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NEW YORK (
) -- Everyone is expecting lousy earnings next week, Jim Cramer told
viewers Friday, and when the bar is set low, even mediocre news can send stocks higher.
That's why Cramer said his game plan will be paying attention to a few key earnings reports.
Cramer said on Monday he'll be watching the German industrial production numbers as well as any news out of China over the weekend. In a "less is more" scenario, Cramer said he wants to see bad news from Germany, which will force them to play ball with the rest of Europe, but good news from China.
Tuesday brings earnings from
, two stocks very closely levered to the health of the Chinese economy. Cramer said Alcoa will likely be hurt by Chinese aluminum production, but he likes Yum Brands in the low $60s.
Then on Wednesday,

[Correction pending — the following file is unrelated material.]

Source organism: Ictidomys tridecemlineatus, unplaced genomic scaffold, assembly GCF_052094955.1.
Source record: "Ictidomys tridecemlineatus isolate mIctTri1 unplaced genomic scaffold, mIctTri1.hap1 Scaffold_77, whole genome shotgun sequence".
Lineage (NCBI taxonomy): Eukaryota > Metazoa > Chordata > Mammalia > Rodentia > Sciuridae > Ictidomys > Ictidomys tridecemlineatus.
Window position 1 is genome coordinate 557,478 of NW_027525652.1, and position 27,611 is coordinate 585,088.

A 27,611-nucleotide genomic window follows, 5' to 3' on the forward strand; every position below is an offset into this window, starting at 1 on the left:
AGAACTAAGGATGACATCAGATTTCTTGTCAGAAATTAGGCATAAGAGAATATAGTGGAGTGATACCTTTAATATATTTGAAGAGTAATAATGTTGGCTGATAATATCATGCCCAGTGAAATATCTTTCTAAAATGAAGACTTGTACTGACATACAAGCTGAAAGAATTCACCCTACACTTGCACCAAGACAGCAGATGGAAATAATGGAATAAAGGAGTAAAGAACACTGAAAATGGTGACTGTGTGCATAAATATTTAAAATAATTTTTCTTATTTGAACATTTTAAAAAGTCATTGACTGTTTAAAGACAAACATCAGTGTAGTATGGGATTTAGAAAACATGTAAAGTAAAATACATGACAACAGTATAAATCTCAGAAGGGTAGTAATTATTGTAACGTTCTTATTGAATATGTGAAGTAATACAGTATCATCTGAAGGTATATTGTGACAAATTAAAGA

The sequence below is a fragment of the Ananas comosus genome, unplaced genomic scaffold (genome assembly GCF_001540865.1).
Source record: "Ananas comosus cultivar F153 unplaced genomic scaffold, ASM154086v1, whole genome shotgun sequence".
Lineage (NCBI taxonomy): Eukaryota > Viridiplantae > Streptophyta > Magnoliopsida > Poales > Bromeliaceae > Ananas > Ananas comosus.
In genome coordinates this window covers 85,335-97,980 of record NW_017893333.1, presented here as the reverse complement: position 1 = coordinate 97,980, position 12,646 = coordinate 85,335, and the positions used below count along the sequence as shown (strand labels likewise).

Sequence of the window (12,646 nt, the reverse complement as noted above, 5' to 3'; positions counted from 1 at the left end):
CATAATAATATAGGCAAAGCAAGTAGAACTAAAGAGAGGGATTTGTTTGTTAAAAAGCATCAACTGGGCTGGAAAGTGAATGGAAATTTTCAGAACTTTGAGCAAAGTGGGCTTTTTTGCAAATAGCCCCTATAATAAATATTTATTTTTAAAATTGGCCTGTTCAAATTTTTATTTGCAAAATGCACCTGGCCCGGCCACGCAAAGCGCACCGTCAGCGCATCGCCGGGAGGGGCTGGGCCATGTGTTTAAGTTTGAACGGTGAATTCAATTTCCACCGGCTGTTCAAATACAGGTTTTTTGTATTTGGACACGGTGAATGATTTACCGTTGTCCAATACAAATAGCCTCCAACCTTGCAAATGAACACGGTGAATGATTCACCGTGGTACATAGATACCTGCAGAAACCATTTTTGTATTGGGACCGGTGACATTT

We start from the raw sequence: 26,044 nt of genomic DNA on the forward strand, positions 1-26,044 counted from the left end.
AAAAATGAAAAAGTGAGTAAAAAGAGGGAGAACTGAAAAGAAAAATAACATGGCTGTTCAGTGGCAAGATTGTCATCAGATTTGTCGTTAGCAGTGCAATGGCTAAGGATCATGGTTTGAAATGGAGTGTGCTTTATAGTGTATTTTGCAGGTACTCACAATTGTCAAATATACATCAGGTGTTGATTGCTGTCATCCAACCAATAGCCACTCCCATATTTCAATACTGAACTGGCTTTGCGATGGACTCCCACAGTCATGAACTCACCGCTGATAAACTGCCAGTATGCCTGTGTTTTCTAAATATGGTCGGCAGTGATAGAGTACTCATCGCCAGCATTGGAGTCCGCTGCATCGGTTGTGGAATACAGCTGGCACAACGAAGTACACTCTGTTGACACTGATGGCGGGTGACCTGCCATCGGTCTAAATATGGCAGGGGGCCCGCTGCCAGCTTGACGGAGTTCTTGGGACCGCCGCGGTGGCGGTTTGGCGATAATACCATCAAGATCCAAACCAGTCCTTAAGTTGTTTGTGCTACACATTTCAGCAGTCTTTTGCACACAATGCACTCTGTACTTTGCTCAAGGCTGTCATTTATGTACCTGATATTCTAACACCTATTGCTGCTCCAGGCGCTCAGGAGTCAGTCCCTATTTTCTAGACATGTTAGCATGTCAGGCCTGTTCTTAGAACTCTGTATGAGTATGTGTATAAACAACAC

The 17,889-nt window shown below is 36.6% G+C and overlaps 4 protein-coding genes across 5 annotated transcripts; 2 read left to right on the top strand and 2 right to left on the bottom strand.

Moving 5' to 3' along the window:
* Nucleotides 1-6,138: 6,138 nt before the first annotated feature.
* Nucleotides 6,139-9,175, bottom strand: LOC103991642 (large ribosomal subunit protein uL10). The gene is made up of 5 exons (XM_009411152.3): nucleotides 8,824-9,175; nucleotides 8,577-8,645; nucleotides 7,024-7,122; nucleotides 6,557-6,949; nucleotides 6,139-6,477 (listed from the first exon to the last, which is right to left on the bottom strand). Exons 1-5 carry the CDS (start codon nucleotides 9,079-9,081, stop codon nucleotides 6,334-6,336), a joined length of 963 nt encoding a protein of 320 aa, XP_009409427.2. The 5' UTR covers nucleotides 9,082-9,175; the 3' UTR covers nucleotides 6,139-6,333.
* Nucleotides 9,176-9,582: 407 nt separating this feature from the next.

will be reporting. Cramer said that owning expensive stocks in this environment is risky, which is why anyone still owning Costco is being greedy. Also on Wednesday, a
analyst meeting. Cramer said with the bar set low, any positive numbers could send that stock higher.
For Thursday, it's grocery chain
that's due to report. Cramer said Safeway remains "a falling knife" and he much prefers
. He was also bullish on trucking company
, a stock that could send the transports higher as its not exposed to Asia, nor does it ship crops or coal.
Finally on Friday, it's
, two stocks he owns for his charitable trust,
Action Alerts PLUS
, taking center stage. Cramer said Wells Fargo could gallop higher on any positive news, but he's not expecting anything astonishing from JPMorgan.
In the "Executive Decision" segment, Cramer sat down with Nolan Watson, president and CEO of
(SAND - Get Report)
, a company that helps finance gold mining operations in return for a percentage of the gold produced at that mine.
Watson said that unlike a traditional bank, Sandstorm is 100% equity financed, which means it can take on risk over longer periods of time. He said miners actually prefer to work with Sandstorm versus offering equity themselves, since many mining executives own shares themselves and don't like dilution.